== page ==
Have you encountered a know-it-all? Someone who seemingly knows much more than most on nearly all topics. Someone who would be loathe to utter, “I didn’t know that.” Someone who dismisses genuine experts. Someone who claims to an authority without any credentials or study (formal or informal) on the topic?

Perhaps you’re related to someone like this. Or married to one. Or can be one yourself.

While the know-it-all postures that their all-knowing nature is equivalent to mastery, this arrogance actually foils excellence. Without a willingness to admit you have room for new information, and to seek better ways, you are doomed to mediocracy or worse.

Assuming you want to forgo arrogance for excellence, how do you know if you’ve crossed from confidence to arrogance? Ask trusted confidants who will tell you the truth. Agree on a subtle signal they can telegraph if they experience you being a know-it-all. The signal needs to be something others wouldn’t notice but it’s a wake up call between you and your friend. Maybe it’s a secret word or name they call you.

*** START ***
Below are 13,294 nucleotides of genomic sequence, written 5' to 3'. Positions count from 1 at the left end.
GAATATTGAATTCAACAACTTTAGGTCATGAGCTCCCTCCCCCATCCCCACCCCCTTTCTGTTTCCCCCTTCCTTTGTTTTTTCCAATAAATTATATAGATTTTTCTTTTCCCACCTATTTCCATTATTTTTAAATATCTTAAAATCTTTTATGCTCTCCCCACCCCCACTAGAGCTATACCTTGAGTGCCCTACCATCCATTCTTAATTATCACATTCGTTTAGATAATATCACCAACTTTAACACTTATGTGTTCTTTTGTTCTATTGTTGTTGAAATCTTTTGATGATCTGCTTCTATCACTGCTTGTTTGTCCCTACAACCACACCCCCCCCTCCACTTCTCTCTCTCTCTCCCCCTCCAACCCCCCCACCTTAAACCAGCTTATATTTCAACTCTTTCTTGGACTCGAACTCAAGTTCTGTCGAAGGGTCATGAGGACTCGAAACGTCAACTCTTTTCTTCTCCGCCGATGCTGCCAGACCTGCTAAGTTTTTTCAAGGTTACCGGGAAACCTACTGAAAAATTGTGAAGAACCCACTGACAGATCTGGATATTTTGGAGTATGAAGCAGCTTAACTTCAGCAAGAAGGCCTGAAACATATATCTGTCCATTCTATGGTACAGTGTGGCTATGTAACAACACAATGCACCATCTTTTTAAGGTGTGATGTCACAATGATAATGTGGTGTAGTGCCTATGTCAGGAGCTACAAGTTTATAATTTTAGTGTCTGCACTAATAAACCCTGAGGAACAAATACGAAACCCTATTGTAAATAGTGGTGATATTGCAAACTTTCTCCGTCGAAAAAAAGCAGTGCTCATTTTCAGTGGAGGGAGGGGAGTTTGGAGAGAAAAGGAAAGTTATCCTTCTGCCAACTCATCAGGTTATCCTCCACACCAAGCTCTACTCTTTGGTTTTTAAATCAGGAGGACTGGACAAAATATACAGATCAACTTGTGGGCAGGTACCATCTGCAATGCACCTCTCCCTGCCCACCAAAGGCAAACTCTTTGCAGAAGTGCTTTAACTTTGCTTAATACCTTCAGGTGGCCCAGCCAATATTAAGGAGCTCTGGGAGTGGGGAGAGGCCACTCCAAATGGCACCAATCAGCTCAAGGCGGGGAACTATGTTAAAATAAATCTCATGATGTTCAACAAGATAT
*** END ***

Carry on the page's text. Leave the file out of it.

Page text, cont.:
When you get the signal, stop talking. If someone else is arguing with you, shift to saying, “You might be right.” Don’t argue your position any more, even if you are certain you’re right. Your trusted friend is telling you you’re being a jerk. Stop it immediately.

This doesn’t mean you can’t ever disagree with someone. But to find excellence, you have to be willing to listen, read and learn from credible resources. And when you’ve better educated yourself, don’t belittle others or rub it in their faces. Be open to hearing new ideas and not insisting you have the one and only answer.